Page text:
I made the observation at the time the Task Force was appointed that the composition of this group seemed to be designed to arrive at a stalemate and, consequently to preserve the status quo of dioceses each following their own chosen position.  To some extent, that design was understandable: the last thing this newly-formed alliance of orthodox Anglicans from a variety of backgrounds needed was to have a potentially fatal schism so early in its life.

The problem is that this status quo is only tenable as long as: (1) Dioceses go about their business and ignore what is going on in other dioceses in terms of ordination; and (2) Dioceses continue to exist on the basis of affinity, allowing congregations to affiliate with a diocese not based on their geographical location, but on allegiance to a particular bishop, a particular style of churchmanship, and a particular position on the issue of the ordination of women.  For instance, the parish where I am rector is in Colorado but has, since before the formation of the ACNA, belonged to the Diocese of Quincy, based in Illinois.  The Diocese of Quincy ordains women to the diaconate but not the priesthood and includes congregations from Florida to Hawaii and from Wisconsin to Texas.  (And let me say, parenthetically, it is a good and wonderful diocese.)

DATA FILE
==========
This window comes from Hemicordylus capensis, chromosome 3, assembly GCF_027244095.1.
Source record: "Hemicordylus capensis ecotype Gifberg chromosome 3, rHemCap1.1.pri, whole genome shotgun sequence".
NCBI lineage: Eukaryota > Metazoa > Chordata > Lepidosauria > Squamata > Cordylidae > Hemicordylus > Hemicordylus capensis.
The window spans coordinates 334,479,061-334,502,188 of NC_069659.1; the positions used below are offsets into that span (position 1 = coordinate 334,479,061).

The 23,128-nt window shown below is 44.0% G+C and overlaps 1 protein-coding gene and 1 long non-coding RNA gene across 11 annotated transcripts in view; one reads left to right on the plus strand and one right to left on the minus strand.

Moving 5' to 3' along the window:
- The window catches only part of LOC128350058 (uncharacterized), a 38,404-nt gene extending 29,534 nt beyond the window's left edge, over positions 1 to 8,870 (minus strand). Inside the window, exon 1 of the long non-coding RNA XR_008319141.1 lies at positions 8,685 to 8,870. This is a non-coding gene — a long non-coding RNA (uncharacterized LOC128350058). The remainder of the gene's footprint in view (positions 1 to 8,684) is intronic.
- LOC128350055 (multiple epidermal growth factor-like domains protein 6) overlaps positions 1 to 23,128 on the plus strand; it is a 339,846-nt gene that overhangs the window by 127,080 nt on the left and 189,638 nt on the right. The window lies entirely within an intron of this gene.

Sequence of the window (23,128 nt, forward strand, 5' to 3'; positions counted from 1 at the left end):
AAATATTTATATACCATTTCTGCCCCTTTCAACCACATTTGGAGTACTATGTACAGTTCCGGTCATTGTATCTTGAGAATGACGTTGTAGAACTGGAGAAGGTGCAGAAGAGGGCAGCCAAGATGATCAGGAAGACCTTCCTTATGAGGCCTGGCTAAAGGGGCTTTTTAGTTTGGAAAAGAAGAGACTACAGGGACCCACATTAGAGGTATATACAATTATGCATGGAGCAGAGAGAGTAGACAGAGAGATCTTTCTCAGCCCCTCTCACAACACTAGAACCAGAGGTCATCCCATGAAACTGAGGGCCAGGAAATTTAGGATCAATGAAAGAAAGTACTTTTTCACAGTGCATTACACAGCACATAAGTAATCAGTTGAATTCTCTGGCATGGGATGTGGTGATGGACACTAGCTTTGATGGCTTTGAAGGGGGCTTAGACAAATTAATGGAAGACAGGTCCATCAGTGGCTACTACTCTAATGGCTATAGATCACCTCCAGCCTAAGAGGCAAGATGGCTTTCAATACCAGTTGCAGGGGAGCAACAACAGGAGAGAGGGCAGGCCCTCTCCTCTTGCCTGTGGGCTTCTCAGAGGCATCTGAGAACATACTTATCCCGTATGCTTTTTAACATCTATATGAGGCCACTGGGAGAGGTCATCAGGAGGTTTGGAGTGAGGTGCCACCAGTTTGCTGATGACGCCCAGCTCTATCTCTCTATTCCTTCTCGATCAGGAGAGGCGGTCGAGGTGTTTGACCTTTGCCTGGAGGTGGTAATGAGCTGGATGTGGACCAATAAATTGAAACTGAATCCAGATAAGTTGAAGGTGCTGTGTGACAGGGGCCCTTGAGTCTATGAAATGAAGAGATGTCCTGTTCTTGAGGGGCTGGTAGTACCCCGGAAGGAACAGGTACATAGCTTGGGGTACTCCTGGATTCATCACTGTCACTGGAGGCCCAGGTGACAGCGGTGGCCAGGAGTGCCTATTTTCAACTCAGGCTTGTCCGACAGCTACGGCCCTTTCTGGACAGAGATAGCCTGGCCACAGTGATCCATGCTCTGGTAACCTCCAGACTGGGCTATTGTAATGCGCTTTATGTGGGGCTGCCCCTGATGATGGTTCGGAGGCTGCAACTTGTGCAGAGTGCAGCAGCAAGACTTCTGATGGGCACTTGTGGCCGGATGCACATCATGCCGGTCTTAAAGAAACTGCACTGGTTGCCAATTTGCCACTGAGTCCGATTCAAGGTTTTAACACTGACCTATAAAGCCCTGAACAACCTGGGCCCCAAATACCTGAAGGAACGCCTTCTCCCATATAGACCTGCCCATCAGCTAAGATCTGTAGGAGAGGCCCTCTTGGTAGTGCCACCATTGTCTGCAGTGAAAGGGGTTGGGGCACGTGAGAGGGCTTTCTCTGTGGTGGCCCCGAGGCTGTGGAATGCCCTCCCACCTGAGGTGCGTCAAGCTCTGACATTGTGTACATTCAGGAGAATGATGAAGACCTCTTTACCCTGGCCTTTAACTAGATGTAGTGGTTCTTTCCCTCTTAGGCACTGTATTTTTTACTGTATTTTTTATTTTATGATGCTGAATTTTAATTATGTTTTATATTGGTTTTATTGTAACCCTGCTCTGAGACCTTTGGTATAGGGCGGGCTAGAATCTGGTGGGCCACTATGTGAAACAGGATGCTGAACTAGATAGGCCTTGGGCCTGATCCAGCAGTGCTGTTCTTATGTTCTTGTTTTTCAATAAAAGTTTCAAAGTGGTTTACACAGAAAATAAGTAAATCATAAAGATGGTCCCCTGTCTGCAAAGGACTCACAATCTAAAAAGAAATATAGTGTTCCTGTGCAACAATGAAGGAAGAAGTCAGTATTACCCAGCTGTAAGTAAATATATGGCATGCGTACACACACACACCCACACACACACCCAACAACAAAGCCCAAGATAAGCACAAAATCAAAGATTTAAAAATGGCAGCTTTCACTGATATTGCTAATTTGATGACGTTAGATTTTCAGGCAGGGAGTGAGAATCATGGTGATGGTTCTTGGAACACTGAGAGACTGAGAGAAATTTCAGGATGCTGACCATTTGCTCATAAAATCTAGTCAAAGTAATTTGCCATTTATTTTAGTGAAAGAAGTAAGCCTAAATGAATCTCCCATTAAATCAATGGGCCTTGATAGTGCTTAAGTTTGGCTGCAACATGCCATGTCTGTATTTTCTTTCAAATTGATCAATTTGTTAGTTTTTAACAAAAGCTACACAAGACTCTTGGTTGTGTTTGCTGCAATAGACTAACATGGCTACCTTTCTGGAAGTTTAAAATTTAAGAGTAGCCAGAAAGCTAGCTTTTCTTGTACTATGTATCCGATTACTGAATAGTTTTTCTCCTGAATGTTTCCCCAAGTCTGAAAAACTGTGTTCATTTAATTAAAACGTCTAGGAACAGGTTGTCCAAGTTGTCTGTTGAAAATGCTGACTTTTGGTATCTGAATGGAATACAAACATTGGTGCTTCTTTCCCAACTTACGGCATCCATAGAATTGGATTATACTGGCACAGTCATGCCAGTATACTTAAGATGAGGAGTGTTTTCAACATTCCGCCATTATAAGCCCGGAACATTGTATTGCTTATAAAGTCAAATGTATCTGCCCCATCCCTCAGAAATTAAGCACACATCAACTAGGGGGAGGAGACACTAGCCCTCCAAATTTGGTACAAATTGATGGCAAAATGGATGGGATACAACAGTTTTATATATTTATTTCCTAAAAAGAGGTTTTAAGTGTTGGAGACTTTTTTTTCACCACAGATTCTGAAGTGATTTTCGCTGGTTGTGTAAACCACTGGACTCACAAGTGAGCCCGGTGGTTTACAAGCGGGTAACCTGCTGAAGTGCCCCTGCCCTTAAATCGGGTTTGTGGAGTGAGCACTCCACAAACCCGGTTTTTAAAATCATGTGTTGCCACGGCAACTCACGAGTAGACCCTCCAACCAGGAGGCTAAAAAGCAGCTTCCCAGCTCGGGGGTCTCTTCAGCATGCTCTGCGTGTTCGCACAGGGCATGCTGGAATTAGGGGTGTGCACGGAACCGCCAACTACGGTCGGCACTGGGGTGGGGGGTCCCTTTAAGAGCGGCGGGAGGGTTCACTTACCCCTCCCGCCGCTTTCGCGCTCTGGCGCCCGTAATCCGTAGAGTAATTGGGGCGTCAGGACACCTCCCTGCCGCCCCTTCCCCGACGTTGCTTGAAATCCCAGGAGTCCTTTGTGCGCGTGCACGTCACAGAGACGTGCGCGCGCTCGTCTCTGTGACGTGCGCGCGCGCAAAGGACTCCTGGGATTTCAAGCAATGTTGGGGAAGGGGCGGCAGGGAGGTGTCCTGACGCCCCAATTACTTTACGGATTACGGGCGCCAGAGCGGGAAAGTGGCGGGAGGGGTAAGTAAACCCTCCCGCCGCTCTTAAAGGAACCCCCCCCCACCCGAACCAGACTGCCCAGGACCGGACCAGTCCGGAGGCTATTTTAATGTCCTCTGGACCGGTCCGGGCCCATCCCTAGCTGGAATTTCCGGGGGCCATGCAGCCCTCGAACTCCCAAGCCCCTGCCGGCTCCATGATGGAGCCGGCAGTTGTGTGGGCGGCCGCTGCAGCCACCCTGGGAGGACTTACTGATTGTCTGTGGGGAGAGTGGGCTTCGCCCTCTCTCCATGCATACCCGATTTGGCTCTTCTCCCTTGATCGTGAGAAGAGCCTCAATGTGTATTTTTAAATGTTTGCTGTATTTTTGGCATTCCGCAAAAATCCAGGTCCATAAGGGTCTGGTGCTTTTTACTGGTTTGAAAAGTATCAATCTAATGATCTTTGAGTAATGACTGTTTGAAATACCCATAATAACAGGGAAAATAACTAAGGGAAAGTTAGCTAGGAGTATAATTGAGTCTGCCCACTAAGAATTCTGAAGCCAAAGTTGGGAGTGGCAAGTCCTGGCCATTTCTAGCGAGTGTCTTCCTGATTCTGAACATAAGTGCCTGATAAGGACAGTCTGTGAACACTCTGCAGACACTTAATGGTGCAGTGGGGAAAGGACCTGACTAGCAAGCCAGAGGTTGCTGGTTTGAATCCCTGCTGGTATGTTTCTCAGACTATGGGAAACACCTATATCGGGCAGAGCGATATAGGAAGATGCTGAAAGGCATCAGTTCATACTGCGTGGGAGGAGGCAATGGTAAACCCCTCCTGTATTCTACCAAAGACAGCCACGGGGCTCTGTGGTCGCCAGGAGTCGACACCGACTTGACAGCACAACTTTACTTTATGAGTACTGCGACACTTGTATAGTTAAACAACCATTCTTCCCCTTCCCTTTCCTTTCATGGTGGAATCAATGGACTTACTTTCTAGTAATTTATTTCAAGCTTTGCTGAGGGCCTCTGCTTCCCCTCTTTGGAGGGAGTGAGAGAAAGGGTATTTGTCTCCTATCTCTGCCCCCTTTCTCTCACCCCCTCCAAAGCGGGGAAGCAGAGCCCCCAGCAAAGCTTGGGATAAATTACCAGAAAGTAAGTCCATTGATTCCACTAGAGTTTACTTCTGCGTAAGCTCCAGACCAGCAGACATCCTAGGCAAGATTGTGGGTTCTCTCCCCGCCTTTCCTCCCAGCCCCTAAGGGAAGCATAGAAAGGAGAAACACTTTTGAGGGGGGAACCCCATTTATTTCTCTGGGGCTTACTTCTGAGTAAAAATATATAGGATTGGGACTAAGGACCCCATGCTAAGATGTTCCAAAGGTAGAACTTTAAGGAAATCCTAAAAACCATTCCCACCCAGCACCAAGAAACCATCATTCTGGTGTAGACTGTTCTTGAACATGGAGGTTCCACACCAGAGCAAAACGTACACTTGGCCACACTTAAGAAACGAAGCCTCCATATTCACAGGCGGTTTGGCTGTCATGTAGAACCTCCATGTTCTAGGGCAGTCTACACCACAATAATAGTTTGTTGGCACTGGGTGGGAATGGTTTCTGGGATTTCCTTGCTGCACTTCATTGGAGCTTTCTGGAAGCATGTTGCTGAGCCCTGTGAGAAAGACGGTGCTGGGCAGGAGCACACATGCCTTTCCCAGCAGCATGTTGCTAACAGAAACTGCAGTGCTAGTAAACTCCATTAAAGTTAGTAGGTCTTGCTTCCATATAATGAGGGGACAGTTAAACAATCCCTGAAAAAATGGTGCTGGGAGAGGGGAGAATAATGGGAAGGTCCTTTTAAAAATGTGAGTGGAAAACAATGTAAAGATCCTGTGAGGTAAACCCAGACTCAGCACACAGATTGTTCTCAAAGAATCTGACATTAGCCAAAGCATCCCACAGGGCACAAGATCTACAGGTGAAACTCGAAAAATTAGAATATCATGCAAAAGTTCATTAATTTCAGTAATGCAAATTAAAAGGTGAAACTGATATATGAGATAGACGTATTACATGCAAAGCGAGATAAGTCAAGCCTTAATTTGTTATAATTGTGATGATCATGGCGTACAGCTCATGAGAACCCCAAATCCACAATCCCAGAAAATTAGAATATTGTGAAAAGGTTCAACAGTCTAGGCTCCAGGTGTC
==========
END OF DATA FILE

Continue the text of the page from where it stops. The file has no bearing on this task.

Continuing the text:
On the other hand, there is the Diocese of Pittsburgh, which also includes parishes outside its former geographical boundaries and has, since before the formation of the ACNA, described itself as a diocese that embraces both positions on the ordination of women.  I have argued for years that, strictly speaking, this is not accurate.  The Diocese of Pittsburgh is a diocese that has an ordination process and a bishop that ordains women to the priesthood.  It merely includes some congregations that disagree with that position and will continue to do so until those congregations come to accept the prevailing position of the Diocese.  Don't misunderstand me, the Diocese of Pittsburgh is an amicable diocese, but once the diocesan processes and the Bishop are oriented toward the ordination of women to the priesthood, the atmosphere of the diocese puts an irresistible, if unintentional, pressure on those congregations that do not accept women priests; and it really can't be described as a diocese that embraces both positions.